The Spring Semiannual Report to Congress was released on June 6th
and details the work the OIG is doing in regard to the HHS programs and operations. It covers the period of October 2021 through March 31, 2022, and they continue to report significant savings.
Of the highlights, they issued sixty-one audits and evaluations. They expect to recover $1.14 billion in expected audit recoveries and have listed $162 million in potential savings to government programs. They filed a total of 640 criminal and civil actions. There were 1,043 exclusions from the government programs during this timeframe.
A significant amount of work related to the COVID-19 Pandemic and the ease of restrictions on prior authorizations and early refill requirements for prescription drugs. To no one’s surprise, the OIG found that 84 percent of Medicare beneficiaries received telehealth services from providers with whom they had an established relationship.
Preventing and Treating opioid misuse was also a top concern. A significant finding from the OIG’s work is quoted from the report:
“OIG found that of the roughly 1 million Medicare beneficiaries diagnosed with opioid use disorder in 2020, less than 16 percent received medication to treat their opioid use disorder. Further raising concerns that beneficiaries face challenges accessing treatment, less than half of beneficiaries who Department of Health and Human Services, Office of Inspector General Semiannual Report to Congress—October 1, 2021, Through March 31, 2022, 10 received medication to treat opioid use disorder also received behavioral therapy. We also found that beneficiaries in Florida, Texas, Nevada, and Kansas were less likely to receive medication to treat their opioid use disorder than beneficiaries nationwide; that Asian/Pacific Islander, Hispanic, and Black beneficiaries were less likely to receive medication than White beneficiaries; and that older beneficiaries and those who did not receive the Part D low-income subsidy were also less likely to receive medication to treat their opioid use disorder. (See report OEI-02-20-00390.) “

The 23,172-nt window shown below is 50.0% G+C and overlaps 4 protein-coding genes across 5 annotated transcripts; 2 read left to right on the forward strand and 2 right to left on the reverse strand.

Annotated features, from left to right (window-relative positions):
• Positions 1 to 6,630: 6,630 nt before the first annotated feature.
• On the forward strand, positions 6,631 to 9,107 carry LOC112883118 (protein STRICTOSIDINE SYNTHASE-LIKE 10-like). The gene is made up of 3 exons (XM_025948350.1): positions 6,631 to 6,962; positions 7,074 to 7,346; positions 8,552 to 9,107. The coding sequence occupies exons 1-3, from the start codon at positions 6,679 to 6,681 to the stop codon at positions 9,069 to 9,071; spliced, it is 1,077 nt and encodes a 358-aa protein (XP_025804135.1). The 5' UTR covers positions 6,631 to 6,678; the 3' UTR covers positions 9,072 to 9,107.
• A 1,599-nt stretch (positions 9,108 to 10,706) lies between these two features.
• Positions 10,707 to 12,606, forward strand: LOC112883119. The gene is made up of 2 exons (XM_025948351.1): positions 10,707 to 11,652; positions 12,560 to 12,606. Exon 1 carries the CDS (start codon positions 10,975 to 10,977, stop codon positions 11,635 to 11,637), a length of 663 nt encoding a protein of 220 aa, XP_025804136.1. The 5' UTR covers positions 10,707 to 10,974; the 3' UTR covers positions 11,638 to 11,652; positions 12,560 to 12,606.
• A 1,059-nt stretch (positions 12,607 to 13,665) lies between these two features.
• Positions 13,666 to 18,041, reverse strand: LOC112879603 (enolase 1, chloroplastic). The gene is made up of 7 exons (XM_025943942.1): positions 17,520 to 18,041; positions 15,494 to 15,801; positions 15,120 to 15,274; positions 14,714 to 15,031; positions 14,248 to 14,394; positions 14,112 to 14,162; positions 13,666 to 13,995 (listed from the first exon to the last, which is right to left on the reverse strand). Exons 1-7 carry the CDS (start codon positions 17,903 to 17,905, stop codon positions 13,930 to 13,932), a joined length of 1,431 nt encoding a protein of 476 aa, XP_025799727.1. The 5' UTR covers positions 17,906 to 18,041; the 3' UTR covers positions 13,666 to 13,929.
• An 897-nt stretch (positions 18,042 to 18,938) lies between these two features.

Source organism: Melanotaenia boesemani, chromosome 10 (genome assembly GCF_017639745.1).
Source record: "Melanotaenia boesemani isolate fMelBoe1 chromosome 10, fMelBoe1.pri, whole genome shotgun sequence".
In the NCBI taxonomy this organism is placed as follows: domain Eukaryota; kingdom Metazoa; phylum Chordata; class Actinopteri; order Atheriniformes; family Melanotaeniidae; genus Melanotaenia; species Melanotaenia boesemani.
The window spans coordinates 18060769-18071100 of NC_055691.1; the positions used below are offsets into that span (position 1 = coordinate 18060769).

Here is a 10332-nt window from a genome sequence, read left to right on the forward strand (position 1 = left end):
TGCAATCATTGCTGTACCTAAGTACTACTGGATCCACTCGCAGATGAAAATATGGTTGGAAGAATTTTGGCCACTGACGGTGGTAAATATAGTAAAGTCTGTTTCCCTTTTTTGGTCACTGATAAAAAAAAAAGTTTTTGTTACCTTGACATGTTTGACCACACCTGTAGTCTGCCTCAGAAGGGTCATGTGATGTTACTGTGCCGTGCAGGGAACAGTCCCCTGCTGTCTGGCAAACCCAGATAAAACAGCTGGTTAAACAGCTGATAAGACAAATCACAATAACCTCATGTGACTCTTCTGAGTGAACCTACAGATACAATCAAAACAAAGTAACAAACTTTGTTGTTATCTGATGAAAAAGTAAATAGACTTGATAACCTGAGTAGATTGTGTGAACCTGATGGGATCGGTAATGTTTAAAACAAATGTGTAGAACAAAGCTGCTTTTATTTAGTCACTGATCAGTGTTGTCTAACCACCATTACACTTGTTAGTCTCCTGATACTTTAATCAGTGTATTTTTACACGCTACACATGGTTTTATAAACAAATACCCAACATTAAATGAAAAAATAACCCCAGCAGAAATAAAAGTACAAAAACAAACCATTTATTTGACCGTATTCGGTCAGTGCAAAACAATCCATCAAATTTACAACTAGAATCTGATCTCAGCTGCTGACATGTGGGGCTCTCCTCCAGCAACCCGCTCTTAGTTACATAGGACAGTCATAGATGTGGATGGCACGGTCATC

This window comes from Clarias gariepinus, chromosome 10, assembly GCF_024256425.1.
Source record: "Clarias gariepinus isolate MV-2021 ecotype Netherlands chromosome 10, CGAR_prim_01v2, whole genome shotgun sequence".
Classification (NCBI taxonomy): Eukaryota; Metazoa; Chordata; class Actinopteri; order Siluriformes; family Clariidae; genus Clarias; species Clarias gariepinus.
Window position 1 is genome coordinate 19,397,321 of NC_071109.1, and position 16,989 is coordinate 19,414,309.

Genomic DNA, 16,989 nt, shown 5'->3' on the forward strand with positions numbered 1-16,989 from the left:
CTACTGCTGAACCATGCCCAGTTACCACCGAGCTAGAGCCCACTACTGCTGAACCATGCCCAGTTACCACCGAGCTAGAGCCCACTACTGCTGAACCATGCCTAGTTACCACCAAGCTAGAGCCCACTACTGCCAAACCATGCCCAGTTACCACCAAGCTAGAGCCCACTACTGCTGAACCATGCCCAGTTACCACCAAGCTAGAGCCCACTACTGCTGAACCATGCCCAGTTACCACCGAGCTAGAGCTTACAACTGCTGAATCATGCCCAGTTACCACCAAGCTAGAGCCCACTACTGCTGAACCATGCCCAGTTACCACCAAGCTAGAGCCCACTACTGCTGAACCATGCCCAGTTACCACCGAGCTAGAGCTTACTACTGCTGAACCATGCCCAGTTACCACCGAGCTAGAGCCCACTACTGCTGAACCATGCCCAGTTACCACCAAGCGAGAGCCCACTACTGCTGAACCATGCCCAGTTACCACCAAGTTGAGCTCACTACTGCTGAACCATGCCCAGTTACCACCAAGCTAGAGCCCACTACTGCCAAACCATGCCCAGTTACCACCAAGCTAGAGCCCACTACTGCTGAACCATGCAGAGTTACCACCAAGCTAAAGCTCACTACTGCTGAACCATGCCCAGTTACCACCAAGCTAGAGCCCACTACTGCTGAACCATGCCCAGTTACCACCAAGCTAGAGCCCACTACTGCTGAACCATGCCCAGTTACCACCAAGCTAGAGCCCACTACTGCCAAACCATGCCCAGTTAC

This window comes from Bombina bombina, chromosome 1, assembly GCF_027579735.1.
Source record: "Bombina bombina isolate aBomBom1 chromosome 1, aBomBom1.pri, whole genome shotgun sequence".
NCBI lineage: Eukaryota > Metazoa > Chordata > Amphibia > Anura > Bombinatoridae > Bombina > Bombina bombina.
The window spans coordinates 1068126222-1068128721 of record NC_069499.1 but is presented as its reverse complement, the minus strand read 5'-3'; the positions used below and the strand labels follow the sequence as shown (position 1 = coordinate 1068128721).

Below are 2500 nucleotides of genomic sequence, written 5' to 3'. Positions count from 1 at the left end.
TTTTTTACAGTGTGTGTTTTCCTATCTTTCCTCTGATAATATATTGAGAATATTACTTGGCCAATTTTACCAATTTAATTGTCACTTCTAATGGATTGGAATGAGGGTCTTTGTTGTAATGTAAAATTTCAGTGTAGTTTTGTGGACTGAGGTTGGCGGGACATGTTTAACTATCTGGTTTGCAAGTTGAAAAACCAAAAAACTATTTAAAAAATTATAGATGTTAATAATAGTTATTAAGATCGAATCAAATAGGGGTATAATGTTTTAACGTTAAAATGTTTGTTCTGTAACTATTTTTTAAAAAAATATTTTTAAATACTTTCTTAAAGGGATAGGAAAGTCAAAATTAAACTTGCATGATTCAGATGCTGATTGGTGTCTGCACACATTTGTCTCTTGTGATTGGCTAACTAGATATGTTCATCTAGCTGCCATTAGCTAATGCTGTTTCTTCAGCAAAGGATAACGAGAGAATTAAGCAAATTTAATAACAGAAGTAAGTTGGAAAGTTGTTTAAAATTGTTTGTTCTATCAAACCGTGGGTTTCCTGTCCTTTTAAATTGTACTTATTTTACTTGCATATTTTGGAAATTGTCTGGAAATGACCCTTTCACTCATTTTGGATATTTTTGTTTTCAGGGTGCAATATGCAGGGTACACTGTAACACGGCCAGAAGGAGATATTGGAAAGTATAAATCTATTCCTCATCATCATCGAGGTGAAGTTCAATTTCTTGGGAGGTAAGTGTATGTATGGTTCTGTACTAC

There is no doubt that the OIG will continue to focus on unlawful drug distribution and pharmacy kickbacks that continue to make prescribing a high risk for our pain physicians.
The other interesting finding that applies to our pain providers was that the OIG found that more than 40% of health care providers did not comply with Medicare requirements when they billed for neurostimulator implantation surgeries. They estimated that in 2016 and 2017 providers received $636 million in unallowable Medicare payments associated with neurostimulator implantation surgeries and beneficiaries paid $54 million in related unnecessary co-pays and deductibles. (See report A-01-18-00500). So now you know why CMS has recently imposed a precertification process for stimulator services.
Yes, government enforcement is alive and busy as ever. To access the full report: go.usa.gov/xJBFh
Remember the best defense is an active compliance program. If you would like guidance, education or auditing for your program, please email us at email@example.com.